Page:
Lo fingido means ‘the feigned’ or ‘the false’ or ‘the pretended’, and verdadero means ‘truth’ or ‘true thing’ or ‘real thing’. So Lo fingido verdadero is ‘the real fakery’ or the ‘false truth’. The title includes a sense of ‘the pretend becomes real’ with an understood hecho (‘made’) in between the words fingido and verdadero.
Lope dramatises the relationship between religious experience and role play by fusing them into one. It is the story of St. Genesius, executed by the emperor Diocletian for converting to Christianity after portraying a Christian in a play to entertain the Emperor. It is the Spanish Golden Age play that best exemplifies the world-as-stage metaphor brought to life onstage.
This play depicts the Roman martyr Genesius, who is put to death as a Christian convert after playing the role of a Christian for the entertainment of the emperor Diocletian. The play begins with the fall of Carino, Diocletian’s predecessor, who is killed by the husband of a woman he has raped in an expression of his unbounded, lawless power. The next in line to be emperor, Numerianus, is murdered by Aper, who desires the throne. In response to this treachery, Diocletian kills Aper, and is crowned the next emperor. To celebrate his accession, he commissions a play from the greatest actor in Rome, Genesius, who is also a playwright, and who writes a play based on his own love life; he casts his beloved Marcela opposite the man she loves, Octavio, and the couple run away together ‘for real’ during the course of the play. Once they return, they reveal that they have been married, but Genesius still hopes to win her back. Finding her impervious to his advances, Genesius is hopelessly in love and distraught. Diocletian, having enjoyed the first play, hears that Genesius is an even better actor when playing the part of a Christian, so he orders the troupe to perform again. While he is rehearsing backstage, Genesius hears the voice of an angel saying to him that he must play his part for real, for his soul will be saved, and the angel’s voice chills Genesius to the bone; he converts on the spot. Once onstage Genesius improvises his lines, and the acting company are in disarray as they can no longer follow along as he’s deviating from the script. Diocletian asks Genesius if he is really acting or if he has indeed converted to Christianity, and Genesius becomes ever more impassioned in his love for Christ. The Emperor has no other choice as it is the law, and he orders Genesius executed and his acting troupe exiled from Rome. Genesius dies impaled on a pole, and he remains a devoted Christian in his dying monologue, while his acting troupe redistribute the roles and plan how they will carry on performing without him.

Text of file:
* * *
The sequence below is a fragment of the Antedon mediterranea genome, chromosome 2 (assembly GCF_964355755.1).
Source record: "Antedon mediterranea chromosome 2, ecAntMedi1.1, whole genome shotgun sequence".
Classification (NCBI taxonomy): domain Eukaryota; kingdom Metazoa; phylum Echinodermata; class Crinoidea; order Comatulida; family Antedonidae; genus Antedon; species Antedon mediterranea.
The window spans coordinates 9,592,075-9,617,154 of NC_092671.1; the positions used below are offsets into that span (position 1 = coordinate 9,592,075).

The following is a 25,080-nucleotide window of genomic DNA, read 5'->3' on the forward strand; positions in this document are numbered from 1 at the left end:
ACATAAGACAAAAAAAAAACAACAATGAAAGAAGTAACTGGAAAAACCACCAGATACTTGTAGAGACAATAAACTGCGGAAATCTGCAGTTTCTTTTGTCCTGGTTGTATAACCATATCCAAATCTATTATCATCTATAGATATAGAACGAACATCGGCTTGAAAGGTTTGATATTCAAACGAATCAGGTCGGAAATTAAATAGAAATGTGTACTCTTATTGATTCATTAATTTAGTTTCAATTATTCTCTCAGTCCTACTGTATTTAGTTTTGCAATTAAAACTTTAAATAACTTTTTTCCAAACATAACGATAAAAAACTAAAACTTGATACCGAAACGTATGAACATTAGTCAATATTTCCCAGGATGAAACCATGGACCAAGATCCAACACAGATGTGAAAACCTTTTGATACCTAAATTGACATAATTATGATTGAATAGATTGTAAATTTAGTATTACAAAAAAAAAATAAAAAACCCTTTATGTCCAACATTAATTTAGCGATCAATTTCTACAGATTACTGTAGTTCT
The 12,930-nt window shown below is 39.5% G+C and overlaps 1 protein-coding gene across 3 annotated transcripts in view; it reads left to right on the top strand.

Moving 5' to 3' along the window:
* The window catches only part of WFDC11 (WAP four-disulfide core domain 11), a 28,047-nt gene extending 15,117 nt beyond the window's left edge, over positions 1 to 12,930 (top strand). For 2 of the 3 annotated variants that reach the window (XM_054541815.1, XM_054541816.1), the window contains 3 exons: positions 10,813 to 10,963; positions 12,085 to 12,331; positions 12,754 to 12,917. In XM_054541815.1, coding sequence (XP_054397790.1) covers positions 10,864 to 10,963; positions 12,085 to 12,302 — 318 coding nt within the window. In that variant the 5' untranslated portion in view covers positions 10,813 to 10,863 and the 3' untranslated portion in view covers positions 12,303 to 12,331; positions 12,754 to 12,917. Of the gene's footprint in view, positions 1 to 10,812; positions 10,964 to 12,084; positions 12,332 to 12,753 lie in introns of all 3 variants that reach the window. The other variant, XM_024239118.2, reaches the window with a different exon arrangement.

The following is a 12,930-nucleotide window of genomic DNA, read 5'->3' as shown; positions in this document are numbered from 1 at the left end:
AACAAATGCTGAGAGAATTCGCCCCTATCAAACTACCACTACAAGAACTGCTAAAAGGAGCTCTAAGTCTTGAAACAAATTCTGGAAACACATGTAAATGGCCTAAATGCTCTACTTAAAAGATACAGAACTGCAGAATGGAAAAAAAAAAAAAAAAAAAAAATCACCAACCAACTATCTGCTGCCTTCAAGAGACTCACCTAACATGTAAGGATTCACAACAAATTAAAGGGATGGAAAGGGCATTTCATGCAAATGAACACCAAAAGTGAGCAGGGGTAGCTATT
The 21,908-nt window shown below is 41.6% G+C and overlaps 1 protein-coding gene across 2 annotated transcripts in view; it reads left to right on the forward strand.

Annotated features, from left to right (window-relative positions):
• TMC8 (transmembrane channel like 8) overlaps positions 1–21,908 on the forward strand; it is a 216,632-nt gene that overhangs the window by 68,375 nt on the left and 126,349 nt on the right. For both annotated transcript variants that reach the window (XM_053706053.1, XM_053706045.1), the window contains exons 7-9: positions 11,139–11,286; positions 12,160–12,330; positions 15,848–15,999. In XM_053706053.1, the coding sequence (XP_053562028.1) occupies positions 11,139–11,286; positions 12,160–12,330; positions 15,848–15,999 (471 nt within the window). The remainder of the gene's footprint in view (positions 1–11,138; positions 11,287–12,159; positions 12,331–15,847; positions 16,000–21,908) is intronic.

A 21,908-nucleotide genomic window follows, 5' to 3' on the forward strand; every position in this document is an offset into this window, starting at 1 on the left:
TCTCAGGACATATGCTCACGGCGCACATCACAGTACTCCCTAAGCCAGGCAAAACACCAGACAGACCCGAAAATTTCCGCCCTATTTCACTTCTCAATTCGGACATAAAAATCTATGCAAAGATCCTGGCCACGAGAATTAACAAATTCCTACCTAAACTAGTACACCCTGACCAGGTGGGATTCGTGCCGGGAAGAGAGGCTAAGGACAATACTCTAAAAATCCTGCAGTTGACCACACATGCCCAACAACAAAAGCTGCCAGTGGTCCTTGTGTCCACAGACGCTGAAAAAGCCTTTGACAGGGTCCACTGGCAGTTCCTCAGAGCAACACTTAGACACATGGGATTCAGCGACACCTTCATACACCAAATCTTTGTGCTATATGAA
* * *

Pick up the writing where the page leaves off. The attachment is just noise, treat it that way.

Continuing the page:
Based on the story of St. Genesius, who converted to Christianity while performing for the emperor Diocletian, and was executed.
Lo fingido verdadero is often seen as Lope’s most metatheatrical play, and as a dramatic representation of some of Lope’s ideas about theatre set down in his Arte nuevo. Its religious aspects, namely the Christian consequences of role play and the importance of role play in conversion, have not been discussed as much as the implications of role play in social interactions and the play’s metatheatrical comments about the relationship between life and the stage. The work’s two plays-within-the-play and the constant shifting of characters and roles pulls the nature of performance and identity to the fore.
Vega, Lope de. 1621. Decima sexta Parte de las Comedias de Lope de Vega Carpio. Madrid
Vega, Lope de. 1916-30. Lo fingido verdadero. In Obras de Lope de Vega, ed. Emilio Cotarelo y Mori, vol. 9. Madrid, Real Academia Española
Vega, Lope de. 1992. Lo fingido verdadero, ed. M.T. Cattaneo. Rome, Bulzoni
Canning, Elaine. 2004. Lope de Vega’s Comedias de Tema Religioso. Serie A: Monografías, 204. Woodbridge,Tamesis
Canning, Elaine. 2008. ‘Sacred Souls and Sinners: Abstinence and Adaptation in Lope’s Religious Drama’. In A Companion to Lope de Vega, eds. Alexander Samson and Jonathan Thacker, pp. 147-58. Woodbridge, Tamesis
Dixon, Victor. 1997‑8. ‘Lo fingido verdadero y sus espectadores’, Diablotexto: Revista de critica literaria, 4-5, 97-114 (in Spanish)
Dixon, Victor. 1999. ‘ “Ya tienes la comedia prevenida ... la imagen de la vida”: Lo fingido verdadero’, Cuadernos de teatro clásico, 11, 53-72 (in Spanish)
Fischer, Susan L. 1976-77. ‘Lope’s Lo fingido verdadero and the Dramatization of the Theatrical Experience’, Revista Hispánica Moderna, Columbia University Hispanic Studies, 39, 156-66
Grubbs, Anthony John. 2006. ‘The Dramatization of the Arte nuevo: Revisiting Lo fingido verdadero’, Bulletin of the Comediantes, 58, 2, 341-57
McGaha, Michael D. 1986. Introduction to Acting is Believing, translation of Lo fingido verdadero by Lope de Vega. San Antonio, TX, Trinity University Press
Trueblood, Alan S. 1964. ‘Role-playing and the Sense of Illusion in Lope de Vega’, Hispanic Review, 32, 305-18
Entry written by Kathleen Jeffs. Last updated on 4 October 2010.